In 'Chasing Ice,' climate change gets its close up

Associated Press Published: November 5, 2012

Balog: He loves to see me come apart, I know he does, really. (Laughs)

Orlowski: It was really powerful.

AP: What was the absolute worst moment?

Balog: Probably the worst moment in the entire project ... that scene is in the film, when the helicopter pilot turns to my collaborator Jason Box and says 'Ah, we're losing oil pressure."... So you look out the window and you realize, 'Well, I hope that other engine just keeps working fine because it's really cold down there and there's icebergs and if we go in that we'll die really, really fast.' And as we were going back and this unfortunately wasn't caught on videotape, he came on the radio again. He said, 'I'm losing oil pressure in engine number two' and we were still a ways out from the landing field and then you're really starting to think 'OK, where's the life raft; where's the life jackets; what happens if we go down? What will this be like?' ... That's what really keeps me awake at night. That's what gets me upset when I'm saying goodbye to my daughters at home.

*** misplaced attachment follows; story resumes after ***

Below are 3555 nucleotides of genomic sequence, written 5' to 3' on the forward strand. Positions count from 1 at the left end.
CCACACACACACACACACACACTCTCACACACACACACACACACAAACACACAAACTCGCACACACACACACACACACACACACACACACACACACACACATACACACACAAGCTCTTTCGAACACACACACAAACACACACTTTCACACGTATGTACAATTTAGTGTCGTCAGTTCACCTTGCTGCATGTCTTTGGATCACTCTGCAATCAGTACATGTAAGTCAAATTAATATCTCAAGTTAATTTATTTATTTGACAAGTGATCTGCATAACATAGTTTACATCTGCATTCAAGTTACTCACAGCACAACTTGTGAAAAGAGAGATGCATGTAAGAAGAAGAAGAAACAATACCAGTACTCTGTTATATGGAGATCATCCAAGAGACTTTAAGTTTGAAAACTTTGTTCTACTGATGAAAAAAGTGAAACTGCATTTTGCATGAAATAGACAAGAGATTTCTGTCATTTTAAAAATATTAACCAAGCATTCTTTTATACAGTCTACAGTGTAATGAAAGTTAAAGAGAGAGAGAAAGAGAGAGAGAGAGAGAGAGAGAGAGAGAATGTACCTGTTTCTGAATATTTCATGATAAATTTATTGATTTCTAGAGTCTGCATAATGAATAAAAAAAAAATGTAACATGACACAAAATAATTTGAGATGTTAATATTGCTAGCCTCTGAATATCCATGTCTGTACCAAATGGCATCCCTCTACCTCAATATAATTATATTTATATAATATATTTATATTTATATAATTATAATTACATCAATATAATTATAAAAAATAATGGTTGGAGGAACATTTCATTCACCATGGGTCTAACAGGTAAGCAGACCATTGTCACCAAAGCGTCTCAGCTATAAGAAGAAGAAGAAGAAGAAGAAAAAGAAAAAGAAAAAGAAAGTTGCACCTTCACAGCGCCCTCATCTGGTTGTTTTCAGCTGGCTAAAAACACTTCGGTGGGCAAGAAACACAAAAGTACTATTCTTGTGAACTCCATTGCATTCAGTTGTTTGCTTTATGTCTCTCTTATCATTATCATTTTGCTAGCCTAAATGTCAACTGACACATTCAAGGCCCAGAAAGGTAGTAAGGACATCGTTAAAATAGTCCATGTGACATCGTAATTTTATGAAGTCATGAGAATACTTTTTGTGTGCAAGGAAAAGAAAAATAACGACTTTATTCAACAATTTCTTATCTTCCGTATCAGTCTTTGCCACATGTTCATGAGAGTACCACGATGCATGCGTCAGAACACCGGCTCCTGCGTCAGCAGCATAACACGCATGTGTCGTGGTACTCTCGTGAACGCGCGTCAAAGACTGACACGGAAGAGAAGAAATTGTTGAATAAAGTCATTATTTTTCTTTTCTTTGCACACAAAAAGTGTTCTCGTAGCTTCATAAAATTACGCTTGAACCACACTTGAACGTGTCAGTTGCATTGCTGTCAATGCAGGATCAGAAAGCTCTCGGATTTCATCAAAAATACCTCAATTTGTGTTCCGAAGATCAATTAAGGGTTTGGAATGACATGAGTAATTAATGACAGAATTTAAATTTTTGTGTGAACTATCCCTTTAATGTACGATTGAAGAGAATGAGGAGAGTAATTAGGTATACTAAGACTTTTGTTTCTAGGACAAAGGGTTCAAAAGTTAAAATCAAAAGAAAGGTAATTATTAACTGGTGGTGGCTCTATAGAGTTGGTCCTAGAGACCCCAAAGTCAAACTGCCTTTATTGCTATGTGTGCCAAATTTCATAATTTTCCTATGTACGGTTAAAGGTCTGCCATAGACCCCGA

AP: What was it like watching the Ilulissat glacier in Greenland come apart?

Orlowski: It was just the two of us (Orlowski and Extreme Ice Survey field coordinator Adam LeWinter) watching this monumental event happen and nobody else was there to observe it or to see it. We felt very fortunate that we were at the right place, at the right time, with the right equipment. ... There's a juxtaposition of emotions that you feel. When you're out there with the camera, you're really excited to capture that and you want that to happen so you can record it and document it, but when you look back at the footage you realize how horrific the story is and what it's actually telling.

AP: James, you were once a climate change skeptic. Were you as skeptical as Sean Hannity?

Balog: Nooo, no no no. Let's not overstate that. No. Look, 25 years ago I thought that maybe there was a lot of hyperbole around this. I thought that the science was based on computer models which I knew at the time were relatively sketchy. Computer models are quite good now. Also like almost everybody else on this planet back then, it never occurred to me that humans were capable of altering the basic physics and chemistry of the planet.

AP: Why do you think this film might have a different impact than other climate change documentaries like "An Inconvenient Truth"?

Orlowski: What James has been able to accomplish is taking this invisible subject matter of climate change and making it visual, making it emotional and so people can see it for the first time and when you can see it, you understand it in a different way.